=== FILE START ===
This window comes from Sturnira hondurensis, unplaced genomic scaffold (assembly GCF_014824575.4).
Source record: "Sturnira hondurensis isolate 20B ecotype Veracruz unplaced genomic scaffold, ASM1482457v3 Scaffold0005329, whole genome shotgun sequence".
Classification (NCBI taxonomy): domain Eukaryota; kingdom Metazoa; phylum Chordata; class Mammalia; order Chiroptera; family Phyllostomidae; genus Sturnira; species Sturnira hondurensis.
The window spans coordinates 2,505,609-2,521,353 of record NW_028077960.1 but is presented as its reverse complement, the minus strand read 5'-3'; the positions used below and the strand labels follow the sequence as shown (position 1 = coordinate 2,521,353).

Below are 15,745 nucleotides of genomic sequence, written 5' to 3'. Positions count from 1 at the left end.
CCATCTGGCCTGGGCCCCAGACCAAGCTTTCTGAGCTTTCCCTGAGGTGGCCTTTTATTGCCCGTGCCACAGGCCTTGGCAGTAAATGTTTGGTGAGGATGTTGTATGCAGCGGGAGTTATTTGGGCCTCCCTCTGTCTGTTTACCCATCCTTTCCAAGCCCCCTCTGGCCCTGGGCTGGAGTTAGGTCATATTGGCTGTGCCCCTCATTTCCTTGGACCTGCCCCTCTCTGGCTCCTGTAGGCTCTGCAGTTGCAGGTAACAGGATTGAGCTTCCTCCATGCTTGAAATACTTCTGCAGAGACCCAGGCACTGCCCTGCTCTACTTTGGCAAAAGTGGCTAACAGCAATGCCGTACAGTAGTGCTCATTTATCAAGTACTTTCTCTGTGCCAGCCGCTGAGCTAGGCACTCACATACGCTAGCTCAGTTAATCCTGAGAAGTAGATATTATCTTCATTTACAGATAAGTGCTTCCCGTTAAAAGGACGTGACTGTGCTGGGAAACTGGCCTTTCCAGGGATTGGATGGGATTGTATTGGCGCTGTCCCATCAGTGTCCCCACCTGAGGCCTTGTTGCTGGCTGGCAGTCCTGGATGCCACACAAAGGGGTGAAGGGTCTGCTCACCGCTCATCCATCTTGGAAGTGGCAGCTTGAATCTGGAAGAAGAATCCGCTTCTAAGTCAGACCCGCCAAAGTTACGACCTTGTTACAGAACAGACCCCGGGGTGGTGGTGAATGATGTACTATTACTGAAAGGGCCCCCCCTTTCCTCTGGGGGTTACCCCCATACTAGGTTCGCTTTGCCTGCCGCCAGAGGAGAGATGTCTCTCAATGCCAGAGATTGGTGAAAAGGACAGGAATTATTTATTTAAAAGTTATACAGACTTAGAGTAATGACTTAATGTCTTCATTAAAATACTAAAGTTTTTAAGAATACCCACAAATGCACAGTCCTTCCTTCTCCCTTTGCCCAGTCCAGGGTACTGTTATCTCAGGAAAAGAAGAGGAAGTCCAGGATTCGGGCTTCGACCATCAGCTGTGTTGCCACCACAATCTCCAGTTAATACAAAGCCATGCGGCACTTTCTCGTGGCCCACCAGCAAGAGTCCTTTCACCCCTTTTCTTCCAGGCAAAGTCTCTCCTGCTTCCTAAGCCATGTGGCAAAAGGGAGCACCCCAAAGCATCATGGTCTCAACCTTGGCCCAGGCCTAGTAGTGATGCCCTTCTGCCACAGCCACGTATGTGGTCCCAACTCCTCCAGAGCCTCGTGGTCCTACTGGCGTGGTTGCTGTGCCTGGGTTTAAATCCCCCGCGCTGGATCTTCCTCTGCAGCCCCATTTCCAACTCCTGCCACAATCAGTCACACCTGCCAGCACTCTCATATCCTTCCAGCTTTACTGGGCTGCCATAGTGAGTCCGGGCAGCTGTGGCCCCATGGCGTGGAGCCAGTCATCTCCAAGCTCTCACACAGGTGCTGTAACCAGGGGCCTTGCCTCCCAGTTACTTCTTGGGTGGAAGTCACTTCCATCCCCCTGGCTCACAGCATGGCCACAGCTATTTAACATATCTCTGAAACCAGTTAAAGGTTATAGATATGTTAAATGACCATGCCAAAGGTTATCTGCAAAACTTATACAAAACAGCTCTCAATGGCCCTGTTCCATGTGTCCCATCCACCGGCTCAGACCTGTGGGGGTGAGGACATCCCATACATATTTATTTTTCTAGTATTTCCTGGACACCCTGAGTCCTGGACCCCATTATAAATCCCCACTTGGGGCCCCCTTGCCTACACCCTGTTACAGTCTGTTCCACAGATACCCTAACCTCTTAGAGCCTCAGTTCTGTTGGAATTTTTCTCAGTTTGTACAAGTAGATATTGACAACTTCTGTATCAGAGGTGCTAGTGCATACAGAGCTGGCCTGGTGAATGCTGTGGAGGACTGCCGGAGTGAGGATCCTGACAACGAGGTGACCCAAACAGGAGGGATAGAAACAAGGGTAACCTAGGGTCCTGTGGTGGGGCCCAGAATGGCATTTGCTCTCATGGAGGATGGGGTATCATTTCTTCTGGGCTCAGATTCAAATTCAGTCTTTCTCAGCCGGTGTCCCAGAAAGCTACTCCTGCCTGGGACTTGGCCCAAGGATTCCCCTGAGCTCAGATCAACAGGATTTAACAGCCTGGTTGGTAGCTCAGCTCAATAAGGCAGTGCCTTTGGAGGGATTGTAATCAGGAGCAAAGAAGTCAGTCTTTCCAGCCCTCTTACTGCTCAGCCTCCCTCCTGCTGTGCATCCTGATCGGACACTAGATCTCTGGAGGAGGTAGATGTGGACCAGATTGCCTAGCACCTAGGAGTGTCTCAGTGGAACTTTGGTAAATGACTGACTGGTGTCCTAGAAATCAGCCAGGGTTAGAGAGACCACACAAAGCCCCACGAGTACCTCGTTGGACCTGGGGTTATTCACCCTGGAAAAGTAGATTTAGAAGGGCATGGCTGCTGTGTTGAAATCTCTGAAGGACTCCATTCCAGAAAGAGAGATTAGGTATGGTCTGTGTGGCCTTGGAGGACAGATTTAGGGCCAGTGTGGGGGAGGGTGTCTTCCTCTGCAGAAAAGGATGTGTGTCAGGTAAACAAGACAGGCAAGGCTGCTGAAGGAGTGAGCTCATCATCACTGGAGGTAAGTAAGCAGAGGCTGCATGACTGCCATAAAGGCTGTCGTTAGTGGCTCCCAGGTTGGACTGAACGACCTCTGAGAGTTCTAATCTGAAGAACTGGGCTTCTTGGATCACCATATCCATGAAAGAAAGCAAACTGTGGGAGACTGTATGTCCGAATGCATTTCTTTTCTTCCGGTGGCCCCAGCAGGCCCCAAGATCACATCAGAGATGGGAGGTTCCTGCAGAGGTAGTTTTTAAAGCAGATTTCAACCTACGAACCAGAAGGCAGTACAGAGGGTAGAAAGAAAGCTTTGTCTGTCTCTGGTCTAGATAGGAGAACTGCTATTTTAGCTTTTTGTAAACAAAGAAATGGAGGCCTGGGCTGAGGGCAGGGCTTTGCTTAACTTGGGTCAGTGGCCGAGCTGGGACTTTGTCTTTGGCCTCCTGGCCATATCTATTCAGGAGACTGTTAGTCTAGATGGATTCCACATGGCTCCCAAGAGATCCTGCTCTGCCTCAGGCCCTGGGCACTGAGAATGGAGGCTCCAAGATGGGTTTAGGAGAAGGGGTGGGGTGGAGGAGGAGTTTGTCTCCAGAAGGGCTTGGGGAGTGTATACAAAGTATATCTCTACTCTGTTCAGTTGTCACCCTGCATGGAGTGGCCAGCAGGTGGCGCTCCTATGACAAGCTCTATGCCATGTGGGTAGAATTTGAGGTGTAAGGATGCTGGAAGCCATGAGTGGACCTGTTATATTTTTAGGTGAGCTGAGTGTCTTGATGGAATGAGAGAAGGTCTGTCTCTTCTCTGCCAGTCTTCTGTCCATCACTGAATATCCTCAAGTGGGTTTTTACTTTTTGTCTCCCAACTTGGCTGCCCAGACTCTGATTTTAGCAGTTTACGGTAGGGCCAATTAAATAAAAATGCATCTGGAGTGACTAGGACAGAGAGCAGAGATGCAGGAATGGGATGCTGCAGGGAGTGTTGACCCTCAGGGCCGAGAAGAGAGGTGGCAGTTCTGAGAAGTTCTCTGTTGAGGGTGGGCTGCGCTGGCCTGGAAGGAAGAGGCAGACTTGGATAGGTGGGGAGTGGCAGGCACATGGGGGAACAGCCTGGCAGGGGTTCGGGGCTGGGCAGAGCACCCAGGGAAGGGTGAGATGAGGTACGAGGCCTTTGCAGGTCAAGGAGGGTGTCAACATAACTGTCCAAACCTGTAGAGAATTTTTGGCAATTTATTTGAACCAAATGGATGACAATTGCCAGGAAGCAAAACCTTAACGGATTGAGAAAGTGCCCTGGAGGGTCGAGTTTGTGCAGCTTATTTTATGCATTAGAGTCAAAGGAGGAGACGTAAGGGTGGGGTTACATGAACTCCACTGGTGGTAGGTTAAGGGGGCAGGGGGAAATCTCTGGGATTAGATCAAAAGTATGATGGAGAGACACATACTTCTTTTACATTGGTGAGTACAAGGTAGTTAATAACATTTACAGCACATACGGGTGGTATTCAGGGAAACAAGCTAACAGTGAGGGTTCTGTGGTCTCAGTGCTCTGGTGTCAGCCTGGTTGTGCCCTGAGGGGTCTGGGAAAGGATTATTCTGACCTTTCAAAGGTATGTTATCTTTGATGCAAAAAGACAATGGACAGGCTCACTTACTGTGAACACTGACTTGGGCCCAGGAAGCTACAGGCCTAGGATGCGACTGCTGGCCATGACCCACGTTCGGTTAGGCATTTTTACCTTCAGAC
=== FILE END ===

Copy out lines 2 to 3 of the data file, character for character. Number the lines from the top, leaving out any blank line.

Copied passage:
Source record: "Sturnira hondurensis isolate 20B ecotype Veracruz unplaced genomic scaffold, ASM1482457v3 Scaffold0005329, whole genome shotgun sequence".
Classification (NCBI taxonomy): domain Eukaryota; kingdom Metazoa; phylum Chordata; class Mammalia; order Chiroptera; family Phyllostomidae; genus Sturnira; species Sturnira hondurensis.